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Scranton, Pennsylvania Flower Delivery
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La Tulipe flowers
La Tulipe flowers is family owned and operated for over 24 years. We use our extensive network of the best local florists in Scranton, Pennsylvania to arrange and deliver the finest flower arrangements backed by service that is friendly and prompt. We offer beautiful flower designs that are all hand-arranged and hand-delivered by local florists located in Scranton, Pennsylvania. Just place your order and we’ll do all the work for you. We make it easy for you to send beautiful flowers and plants online from your desktop, tablet, or phone to almost any location nationwide.
Scranton Flower Delivery Service
Brighten someone’s day with our Scranton, PA local florist flower delivery service. Easily send flower arrangements for birthdays, get well, anniversary, just because, funeral, sympathy or a custom arrangement for just about any occasion to Scranton, PA. Need a last-minute floral arrangement? We offer same-day flower deliveries on most flower bouquets Monday thru Saturday to Scranton, PA. Just place your order before 12:00 PM Monday thru Saturday in the recipient’s time zone and one of the best local florists in our network will design and deliver the arrangement that same day.*
Scranton Zip Codes:
18509 18508 18510 18503 18505 18507 18504 18515 18540
Scranton: latitude 41.4044 – longitude -75.6649
Scranton is a city in the U.S. state of Pennsylvania. It is the county seat and largest city of Lackawanna County in Northeastern Pennsylvania’s Wyoming Valley. With a population of 76,328 as of the 2020 United States Census, Scranton is the largest city in northeastern Pennsylvania and the Scranton–Wilkes-Barre–Hazleton Metropolitan Statistical Area, which has a population of about 570,000, and the seventh largest city in Pennsylvania after Philadelphia, Pittsburgh, Allentown, Reading, Erie, and Upper Darby.
Scranton hosts a federal court building for the United States District Court for the Middle District of Pennsylvania. The city is conventionally divided into nine districts: North Scranton, Southside, Westside, the Hill Section, Central City, Minooka, East Mountain, Providence and Green Ridge, though these areas do not have legal status. The city is the geographic and cultural center of the Lackawanna River valley and Northeastern Pennsylvania, as well as the largest of the former anthracite coal mining communities in a contiguous quilt-work that also includes Wilkes-Barre, Nanticoke, Pittston and Carbondale. Scranton was incorporated on February 14, 1856, as a borough in Luzerne County and as a city on April 23, 1866. It became a major industrial city and a center of mining and railroads; it attracted thousands of new immigrants. It was the site of the Scranton General Strike in 1877.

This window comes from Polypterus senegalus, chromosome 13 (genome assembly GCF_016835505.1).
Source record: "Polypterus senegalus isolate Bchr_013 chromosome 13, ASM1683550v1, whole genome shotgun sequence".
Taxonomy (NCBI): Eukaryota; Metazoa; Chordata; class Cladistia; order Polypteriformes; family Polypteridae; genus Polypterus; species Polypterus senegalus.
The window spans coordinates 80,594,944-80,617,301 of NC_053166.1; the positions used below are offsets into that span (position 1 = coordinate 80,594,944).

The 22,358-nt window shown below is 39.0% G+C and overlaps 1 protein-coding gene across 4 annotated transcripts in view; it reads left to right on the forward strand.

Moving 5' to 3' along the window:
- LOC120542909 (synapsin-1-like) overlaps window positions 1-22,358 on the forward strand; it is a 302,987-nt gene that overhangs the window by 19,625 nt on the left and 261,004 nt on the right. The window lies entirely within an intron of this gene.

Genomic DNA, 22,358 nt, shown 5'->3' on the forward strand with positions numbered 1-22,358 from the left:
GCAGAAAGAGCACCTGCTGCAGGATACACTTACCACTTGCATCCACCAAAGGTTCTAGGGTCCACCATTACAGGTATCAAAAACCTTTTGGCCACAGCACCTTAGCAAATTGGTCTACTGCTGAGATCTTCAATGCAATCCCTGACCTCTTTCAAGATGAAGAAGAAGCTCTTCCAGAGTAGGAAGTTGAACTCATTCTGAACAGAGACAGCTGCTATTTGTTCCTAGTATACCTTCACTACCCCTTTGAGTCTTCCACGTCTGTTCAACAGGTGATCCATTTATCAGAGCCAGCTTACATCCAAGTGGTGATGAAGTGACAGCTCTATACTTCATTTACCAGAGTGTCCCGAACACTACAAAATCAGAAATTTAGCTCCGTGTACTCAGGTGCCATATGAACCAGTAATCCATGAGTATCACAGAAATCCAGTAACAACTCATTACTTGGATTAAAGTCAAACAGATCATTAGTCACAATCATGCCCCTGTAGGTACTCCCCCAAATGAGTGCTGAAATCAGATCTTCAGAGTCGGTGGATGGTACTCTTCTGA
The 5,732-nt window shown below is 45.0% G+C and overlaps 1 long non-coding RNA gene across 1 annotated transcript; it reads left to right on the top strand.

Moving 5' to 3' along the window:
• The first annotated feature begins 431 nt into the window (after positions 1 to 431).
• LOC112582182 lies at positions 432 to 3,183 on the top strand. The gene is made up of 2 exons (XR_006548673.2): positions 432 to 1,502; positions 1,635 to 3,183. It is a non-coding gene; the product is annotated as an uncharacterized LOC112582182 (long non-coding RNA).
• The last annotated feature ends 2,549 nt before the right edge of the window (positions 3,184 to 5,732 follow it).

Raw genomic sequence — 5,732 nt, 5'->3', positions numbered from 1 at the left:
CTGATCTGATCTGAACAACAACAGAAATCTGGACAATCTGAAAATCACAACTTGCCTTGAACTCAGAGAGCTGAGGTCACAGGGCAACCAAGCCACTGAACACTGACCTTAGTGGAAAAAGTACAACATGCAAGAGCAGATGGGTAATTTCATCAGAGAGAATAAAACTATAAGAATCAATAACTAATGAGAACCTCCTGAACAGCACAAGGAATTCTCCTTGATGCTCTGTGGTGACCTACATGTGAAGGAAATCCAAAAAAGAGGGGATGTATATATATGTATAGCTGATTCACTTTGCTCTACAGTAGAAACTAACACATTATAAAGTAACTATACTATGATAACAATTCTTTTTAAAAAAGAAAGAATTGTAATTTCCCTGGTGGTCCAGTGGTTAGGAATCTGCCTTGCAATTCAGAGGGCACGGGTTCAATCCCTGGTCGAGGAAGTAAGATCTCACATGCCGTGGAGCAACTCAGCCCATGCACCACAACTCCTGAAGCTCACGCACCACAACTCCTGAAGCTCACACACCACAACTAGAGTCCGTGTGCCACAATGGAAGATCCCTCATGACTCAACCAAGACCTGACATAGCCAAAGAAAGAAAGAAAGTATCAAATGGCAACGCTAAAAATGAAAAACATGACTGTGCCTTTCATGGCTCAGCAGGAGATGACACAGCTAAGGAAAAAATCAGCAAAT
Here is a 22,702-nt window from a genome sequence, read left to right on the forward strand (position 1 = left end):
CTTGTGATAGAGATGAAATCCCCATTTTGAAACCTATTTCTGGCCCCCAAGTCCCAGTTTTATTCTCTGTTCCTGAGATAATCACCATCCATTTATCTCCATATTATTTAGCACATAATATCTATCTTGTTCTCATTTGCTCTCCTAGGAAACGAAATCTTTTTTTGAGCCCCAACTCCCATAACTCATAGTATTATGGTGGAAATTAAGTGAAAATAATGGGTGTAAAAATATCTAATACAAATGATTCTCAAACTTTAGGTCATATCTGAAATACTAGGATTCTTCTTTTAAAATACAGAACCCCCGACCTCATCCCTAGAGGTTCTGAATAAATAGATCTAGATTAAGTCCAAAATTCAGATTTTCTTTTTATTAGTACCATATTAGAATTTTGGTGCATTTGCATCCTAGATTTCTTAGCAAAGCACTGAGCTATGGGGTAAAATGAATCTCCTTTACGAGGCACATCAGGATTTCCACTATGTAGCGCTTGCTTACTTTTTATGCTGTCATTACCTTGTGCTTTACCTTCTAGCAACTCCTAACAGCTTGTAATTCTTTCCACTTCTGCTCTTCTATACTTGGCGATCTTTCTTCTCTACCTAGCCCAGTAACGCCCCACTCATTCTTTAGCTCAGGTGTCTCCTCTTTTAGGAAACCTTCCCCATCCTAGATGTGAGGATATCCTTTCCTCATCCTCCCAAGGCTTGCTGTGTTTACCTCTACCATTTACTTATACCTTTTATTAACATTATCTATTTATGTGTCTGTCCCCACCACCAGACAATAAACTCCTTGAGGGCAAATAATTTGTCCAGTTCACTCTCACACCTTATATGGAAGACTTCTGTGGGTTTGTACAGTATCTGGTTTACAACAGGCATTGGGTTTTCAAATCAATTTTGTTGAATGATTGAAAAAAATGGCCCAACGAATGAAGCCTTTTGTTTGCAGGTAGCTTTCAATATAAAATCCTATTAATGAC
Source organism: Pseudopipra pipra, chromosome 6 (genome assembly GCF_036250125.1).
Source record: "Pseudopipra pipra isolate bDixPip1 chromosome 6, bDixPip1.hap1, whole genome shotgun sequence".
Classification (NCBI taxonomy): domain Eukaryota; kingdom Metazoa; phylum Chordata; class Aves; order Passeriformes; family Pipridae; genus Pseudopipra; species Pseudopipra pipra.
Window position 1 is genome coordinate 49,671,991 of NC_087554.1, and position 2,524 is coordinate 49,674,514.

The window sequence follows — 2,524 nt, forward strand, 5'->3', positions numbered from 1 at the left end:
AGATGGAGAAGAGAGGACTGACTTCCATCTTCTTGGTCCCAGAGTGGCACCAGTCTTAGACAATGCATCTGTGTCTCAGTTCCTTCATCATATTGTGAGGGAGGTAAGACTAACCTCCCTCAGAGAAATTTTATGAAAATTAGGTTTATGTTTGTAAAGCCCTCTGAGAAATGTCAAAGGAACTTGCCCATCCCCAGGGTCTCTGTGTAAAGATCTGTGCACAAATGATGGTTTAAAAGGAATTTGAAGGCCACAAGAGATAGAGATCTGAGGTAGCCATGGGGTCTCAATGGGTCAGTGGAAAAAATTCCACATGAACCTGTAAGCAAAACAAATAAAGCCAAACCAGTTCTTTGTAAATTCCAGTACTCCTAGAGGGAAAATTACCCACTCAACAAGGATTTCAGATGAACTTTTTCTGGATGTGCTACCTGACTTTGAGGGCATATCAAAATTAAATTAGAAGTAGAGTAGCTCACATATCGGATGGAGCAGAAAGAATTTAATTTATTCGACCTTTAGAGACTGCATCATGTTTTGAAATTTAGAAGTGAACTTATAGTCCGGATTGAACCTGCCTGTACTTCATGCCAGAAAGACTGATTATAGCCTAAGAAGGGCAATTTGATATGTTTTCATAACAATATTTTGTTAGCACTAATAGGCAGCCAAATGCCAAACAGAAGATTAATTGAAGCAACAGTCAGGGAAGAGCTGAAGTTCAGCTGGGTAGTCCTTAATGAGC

People in northern Luzerne County sought a new county in 1839, but the Wilkes-Barre area resisted losing its assets. Lackawanna County did not gain independent status until 1878. Under legislation allowing the issue to be voted by residents of the proposed territory, voters favored the new county by a proportion of 6 to 1, with Scranton residents providing the major support. The city was designated as the county seat when Lackawanna County was established in 1878, and a judicial district was authorized in July 1879.
The city’s nickname “Electric City” began when electric lights were introduced in 1880 at the Dickson Manufacturing Company. Six years later, the United States’ first streetcars powered only by electricity began operating in the city. Rev. David Spencer, a local Baptist minister, later proclaimed Scranton as the “Electric City”.
The city’s industrial production and population peaked in the 1930s and 1940s, fueled by demand for coal and textiles, especially during World War II. But while the national economy boomed after the war, demand for the region’s coal declined as other forms of energy became more popular, which also harmed the rail industry. Foreseeing the decline, city leaders formulated the Scranton Plan in 1945 to diversify the local economy beyond coal, but the city’s economy continued to decline. The Knox Mine disaster of 1959 essentially ended coal mining in the region. Scranton’s population dropped from its peak of 143,433 in the 1930 census to 76,089 in the 2010 census. The city now has large health care and manufacturing sectors.
Scranton is 76 miles (122 km) north of Allentown, 125 miles (201 km) north-northwest of Philadelphia, and 120 miles (190 km) west of New York City.